But the sounds of an urban environment can come and go according to the lie of the land in your immediate surroundings. Sometimes the background soundscape can be hidden by features like this enclave of rocks, while at other times the rocks themselves may reflect those sounds back to you. So much depends on the atmospheric circumstances prevailing at the time of listening.

Penllergare Woodland Sounds

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Closing the Gate and Reviewing the Week 60

My walk this week followed a track up a local hill, Graig Fawr. It is my intention to produce a StillWalks video from the photos and field recording I did on the walk. Below is a selection of images from this weeks posts about this walk as well as a short soundscape of some aural aspects of the walk.

To see all the photos and I have posted about this walk, you will need to look at the individual posts.

gate

Graig Fawr Soundscape

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Observations On My Descent

The sun is back but it is not the only weather that is reflected on the back of this pony which is still wet from the recent snowfall.

Descending Graig Fawr on my return walk the rocks I photographed illustrate my new found knowledge of the geology of the area. Last week I posted photographs of rocks on Rhosilli Down at the end of the Gower Peninsula – and now I can post the photos below with a better understanding of why these show their strata pointing north, and those posted last week show theirs pointing south.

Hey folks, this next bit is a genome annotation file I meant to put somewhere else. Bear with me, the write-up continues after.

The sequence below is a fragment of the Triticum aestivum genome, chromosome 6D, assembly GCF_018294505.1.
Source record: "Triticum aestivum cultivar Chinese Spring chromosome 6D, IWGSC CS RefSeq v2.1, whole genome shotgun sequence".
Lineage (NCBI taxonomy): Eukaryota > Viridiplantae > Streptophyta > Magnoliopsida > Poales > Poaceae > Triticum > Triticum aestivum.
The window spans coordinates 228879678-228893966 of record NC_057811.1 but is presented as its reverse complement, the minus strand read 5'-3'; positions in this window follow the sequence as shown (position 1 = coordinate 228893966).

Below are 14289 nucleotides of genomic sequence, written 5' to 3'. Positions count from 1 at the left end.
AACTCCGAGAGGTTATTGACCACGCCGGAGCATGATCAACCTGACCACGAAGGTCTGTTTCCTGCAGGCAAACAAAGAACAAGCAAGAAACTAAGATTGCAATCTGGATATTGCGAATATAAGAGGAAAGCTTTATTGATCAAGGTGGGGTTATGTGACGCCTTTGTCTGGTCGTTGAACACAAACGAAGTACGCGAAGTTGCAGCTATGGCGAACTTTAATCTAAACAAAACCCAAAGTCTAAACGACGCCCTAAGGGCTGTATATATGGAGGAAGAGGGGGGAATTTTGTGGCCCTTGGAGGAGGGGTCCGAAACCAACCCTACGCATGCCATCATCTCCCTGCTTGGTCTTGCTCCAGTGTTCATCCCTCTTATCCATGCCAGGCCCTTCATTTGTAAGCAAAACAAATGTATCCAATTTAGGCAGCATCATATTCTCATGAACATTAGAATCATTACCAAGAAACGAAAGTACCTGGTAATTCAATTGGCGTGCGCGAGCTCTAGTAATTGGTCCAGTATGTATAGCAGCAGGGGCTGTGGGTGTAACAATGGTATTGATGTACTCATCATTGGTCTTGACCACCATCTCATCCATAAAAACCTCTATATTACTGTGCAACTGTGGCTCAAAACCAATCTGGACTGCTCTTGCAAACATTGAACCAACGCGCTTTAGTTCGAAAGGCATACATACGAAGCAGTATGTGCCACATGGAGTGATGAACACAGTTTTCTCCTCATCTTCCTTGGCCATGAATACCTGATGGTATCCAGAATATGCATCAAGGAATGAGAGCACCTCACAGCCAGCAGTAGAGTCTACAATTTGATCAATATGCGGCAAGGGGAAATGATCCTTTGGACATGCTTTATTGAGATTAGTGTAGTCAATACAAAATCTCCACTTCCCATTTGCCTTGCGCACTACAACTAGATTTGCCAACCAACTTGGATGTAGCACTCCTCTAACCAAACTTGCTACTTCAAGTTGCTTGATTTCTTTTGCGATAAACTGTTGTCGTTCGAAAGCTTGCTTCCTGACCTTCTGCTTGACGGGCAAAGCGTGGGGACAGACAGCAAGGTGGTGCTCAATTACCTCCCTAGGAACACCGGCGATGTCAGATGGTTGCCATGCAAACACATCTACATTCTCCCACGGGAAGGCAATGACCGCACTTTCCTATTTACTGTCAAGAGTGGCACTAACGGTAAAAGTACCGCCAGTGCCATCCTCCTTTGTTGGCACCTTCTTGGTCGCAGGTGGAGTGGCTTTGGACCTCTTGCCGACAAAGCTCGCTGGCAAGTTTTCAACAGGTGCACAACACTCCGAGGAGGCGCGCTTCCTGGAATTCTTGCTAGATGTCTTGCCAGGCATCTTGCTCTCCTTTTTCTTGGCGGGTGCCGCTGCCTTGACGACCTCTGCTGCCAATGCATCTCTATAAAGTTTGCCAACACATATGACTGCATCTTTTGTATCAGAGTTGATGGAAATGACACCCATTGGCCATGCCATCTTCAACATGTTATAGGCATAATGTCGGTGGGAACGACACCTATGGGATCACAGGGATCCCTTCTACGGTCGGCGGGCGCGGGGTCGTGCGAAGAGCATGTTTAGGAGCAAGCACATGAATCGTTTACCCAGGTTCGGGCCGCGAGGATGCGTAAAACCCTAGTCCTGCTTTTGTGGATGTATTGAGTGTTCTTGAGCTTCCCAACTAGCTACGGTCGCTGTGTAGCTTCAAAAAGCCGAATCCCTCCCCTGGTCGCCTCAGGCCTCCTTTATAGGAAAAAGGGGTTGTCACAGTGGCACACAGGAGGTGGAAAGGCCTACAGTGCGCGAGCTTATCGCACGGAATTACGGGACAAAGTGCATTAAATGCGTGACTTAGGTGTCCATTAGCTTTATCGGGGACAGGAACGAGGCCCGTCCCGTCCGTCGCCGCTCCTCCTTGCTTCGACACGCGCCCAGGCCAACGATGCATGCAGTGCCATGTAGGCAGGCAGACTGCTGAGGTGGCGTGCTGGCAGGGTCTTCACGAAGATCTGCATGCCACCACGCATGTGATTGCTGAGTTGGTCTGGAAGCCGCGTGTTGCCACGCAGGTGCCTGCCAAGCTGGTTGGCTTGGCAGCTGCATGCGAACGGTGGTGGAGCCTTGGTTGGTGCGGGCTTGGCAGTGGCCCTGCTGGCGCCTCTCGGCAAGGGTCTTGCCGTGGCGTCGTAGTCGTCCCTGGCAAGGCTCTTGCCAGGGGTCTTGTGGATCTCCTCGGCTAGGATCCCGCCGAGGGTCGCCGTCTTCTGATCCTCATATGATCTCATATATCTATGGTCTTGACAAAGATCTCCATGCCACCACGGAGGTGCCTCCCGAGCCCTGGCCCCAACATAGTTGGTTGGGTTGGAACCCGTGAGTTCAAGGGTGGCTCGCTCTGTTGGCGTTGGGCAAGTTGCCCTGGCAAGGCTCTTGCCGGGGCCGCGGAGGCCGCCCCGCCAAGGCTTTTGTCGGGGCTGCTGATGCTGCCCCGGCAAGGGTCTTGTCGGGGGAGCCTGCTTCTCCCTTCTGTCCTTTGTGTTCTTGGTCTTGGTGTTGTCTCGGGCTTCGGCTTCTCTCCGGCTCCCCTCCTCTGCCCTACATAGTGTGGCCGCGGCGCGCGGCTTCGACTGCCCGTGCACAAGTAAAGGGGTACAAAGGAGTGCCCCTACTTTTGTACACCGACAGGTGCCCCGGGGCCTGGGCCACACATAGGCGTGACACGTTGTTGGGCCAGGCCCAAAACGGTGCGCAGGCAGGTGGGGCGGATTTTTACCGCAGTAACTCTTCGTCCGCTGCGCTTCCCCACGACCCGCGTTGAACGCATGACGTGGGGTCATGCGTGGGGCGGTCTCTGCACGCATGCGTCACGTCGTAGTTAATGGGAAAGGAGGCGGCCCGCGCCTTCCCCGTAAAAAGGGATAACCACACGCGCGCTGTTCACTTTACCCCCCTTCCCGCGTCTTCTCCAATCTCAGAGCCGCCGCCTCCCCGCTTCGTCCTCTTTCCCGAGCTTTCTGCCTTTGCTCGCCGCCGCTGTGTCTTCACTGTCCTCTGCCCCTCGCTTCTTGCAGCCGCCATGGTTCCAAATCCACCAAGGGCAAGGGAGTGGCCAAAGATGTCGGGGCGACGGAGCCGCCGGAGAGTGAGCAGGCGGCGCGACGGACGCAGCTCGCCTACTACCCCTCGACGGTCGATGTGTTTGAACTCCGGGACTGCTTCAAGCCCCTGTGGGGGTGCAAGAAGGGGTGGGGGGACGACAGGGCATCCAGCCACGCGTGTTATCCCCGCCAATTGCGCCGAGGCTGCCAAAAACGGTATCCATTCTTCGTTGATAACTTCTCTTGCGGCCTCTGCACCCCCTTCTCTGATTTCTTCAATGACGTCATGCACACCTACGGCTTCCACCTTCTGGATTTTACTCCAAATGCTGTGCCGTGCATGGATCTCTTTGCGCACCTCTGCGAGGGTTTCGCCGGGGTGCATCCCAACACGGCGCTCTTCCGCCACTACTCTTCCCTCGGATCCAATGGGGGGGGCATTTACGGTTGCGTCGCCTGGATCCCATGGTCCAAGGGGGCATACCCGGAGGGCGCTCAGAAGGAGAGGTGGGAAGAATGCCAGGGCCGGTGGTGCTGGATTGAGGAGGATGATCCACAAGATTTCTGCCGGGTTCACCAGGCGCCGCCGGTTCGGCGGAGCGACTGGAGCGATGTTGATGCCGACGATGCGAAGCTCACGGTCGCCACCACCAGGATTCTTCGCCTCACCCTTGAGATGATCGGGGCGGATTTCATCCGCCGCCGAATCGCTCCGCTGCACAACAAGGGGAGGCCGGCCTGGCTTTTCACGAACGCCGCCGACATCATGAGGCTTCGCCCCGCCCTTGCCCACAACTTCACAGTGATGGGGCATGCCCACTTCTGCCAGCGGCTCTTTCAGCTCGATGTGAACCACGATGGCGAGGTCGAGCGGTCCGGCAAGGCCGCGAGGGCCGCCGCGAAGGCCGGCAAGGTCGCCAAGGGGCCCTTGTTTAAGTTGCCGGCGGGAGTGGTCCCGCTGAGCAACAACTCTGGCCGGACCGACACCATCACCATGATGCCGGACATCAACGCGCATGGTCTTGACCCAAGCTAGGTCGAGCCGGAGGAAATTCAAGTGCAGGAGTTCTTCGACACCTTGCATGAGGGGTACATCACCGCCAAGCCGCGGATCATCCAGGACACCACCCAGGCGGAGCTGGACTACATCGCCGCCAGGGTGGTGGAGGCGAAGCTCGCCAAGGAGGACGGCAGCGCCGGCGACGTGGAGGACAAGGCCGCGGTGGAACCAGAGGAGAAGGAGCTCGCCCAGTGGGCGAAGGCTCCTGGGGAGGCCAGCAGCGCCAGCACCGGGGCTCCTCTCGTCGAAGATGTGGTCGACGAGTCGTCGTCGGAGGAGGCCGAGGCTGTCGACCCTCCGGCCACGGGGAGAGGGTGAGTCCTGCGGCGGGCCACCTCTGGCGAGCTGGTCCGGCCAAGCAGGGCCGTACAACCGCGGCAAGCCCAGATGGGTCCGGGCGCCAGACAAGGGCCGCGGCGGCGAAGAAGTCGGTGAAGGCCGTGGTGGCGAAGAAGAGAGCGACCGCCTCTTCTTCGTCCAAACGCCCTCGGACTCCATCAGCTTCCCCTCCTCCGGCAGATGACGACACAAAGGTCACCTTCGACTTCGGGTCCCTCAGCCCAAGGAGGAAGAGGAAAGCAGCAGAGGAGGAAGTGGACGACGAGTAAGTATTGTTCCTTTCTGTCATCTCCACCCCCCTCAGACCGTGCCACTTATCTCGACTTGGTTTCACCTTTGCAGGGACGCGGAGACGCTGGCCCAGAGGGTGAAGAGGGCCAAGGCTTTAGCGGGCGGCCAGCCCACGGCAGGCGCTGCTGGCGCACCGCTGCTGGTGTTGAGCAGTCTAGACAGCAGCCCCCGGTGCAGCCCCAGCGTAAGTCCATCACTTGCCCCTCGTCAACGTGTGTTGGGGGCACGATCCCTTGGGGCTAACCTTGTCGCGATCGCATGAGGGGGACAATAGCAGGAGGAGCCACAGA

It all goes back 300 million years when the continents were getting squeezed . . . but if you want to know more I can recommend (again) the leaflets produced by Geraint Owen which are mostly available from local libraries or by visiting here and asking for them.

And if you are interested in knowing more still, I can recommend Jessica’s Nature Blog where she presents some wonderful photos and detailed information on the geology of areas of the Gower and Dorset.

pony

Walking with the Larks

As I climbed the hillside track up Graig Fawr I met more than sheep – one man descending from an earlier morning walk than mine.

I was not quick enough to photograph the hare or the skylarks – at least not well enough for my satisfaction – but I was able to record the larks that were flitting after each other across the bracken and occasionally soaring into the sky.